In fact, the cub had been born into a circus life, and that was all he knew. And this was despite the French circus that had used his mom in an act having already stopped its lion show before he was born. Still, the circus soon sold the lioness’ only surviving cub to another circus. And all of this, amazingly, happened before Nero had even turned four months old.
Like Masrya, then, the cub had spent most of his days in a cramped cage – except when someone wanted to take a picture with him. One day, though, a concerned citizen called the Lion Foundation to report Nero’s mistreatment. As a result, Nero was rescued shortly thereafter and brought to Stichting Leeuw, where he met Masrya.
And fortunately for all, it was immediately clear that Masrya and Nero enjoyed each other’s company. In fact, they even started playing and interacting through the fence separating them.
This is why employees at Stichting Leeuw decided to pair the two up in an enclosure together. And, heartwarmingly, the lions bonded quickly – and they haven’t left each other’s sides since.
Indeed, Masrya became something of a mother figure to young Nero, and Nero was a companion to the lioness. For example, the two played together, slept together and learned from each other.
It could, therefore, have been a stumbling block in their relationship when Stichting Leeuw eventually decided that it was time for Masrya to return to her native Africa. But, by then, Masrya and Nero were a package deal, so the two made the move together.
Yes, in May 2015 Masyra and Nero took the journey together to the Emoya Big Cat Sanctuary in South Africa. This haven for lions recently also took in 33 rescued circus lions.
Emoya is located on the Heuser family’s private Bahati Estate. In fact, Savannah Heuser started the sanctuary when she was only 16 years old. The first cat arrived at the sanctuary in June 2013, and many more have followed.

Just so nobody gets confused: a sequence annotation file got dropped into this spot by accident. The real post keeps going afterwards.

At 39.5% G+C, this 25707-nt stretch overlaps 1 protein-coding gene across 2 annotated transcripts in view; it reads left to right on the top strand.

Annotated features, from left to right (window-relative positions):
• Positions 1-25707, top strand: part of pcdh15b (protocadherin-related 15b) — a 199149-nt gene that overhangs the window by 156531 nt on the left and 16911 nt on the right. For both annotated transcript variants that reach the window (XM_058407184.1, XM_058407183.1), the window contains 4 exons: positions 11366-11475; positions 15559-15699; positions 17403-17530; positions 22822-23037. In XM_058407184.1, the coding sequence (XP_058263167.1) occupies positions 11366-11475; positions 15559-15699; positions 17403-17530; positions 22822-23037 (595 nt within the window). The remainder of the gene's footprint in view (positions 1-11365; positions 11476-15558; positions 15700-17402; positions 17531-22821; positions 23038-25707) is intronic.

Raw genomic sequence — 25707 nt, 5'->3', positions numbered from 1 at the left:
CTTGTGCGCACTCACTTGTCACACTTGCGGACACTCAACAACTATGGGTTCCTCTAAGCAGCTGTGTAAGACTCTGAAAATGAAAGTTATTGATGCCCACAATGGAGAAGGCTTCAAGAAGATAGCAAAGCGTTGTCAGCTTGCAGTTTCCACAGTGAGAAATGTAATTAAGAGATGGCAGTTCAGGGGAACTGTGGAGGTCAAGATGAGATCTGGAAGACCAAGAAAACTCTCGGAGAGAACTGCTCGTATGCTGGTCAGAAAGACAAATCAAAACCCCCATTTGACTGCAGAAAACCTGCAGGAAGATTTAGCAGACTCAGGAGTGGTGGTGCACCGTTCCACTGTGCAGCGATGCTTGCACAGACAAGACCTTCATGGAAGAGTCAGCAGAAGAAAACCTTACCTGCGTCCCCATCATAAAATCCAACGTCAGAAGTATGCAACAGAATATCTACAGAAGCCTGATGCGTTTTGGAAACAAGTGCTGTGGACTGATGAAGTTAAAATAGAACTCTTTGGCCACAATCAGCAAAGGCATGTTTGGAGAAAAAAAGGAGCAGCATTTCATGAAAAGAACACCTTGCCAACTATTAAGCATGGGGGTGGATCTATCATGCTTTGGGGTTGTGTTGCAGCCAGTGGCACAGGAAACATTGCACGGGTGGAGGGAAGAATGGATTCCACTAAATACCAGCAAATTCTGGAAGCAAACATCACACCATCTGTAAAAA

In May 2016, for instance, Emoya Big Cat Sanctuary agreed to take in 33 rescued cats from South America. In fact, Emoya partnered with Animal Defenders International (ADI) to successfully carry out the biggest animal airlift to date to bring the cats to South Africa.
Spanning 5,000 hectares of land, Emoya is now home to more than 42 big cats, including 40 lions and two Siberian tigers. The cats live in “semi-wild” enclosures, giving them ample space to roam in a natural habitat. And within the reserve are mountainous regions, sweeping grassland and river gorges, according to Emoya’s website.
Masrya and Nero had a long journey ahead of them to reach the rippling fields of Emoya, however. First, Stichting Leeuw staff had to coax the two lions into specialized animal carriers. These then carried them to the airport and then all the way to Johannesburg, South Africa.
From Johannesburg, Masrya and Nero traveled to the Vaalwater region of Limpopo province, South Africa. Finally, they arrived at the Emoya Big Cat Sanctuary and tentatively took their first steps out of their carriers onto the soil of their new, vast enclosure.
And Facebook photos show the pair being quite content in their new home. After all, the sanctuary now gives her and Nero a place in which to grow in their natural habitat.
“We followed Masrya’s story from day one and she was the lioness who inspired us to do what we do,” said Minnunette Heuser, co-founder of Emoya Sanctuary, in an interview with The Dodo. “Imagine our surprise and delight when, years later, the very same lioness, with her new partner, [came into] our care.”
With room to roam, then, the two are happy and playful, and they are still inseparable. That said, Nero has grown from the small cub he once was; he is now quite the regal lion, with an elegant, flowing mane. But this would never have been possible without the kindhearted folks working to make the world a better place for animals like these.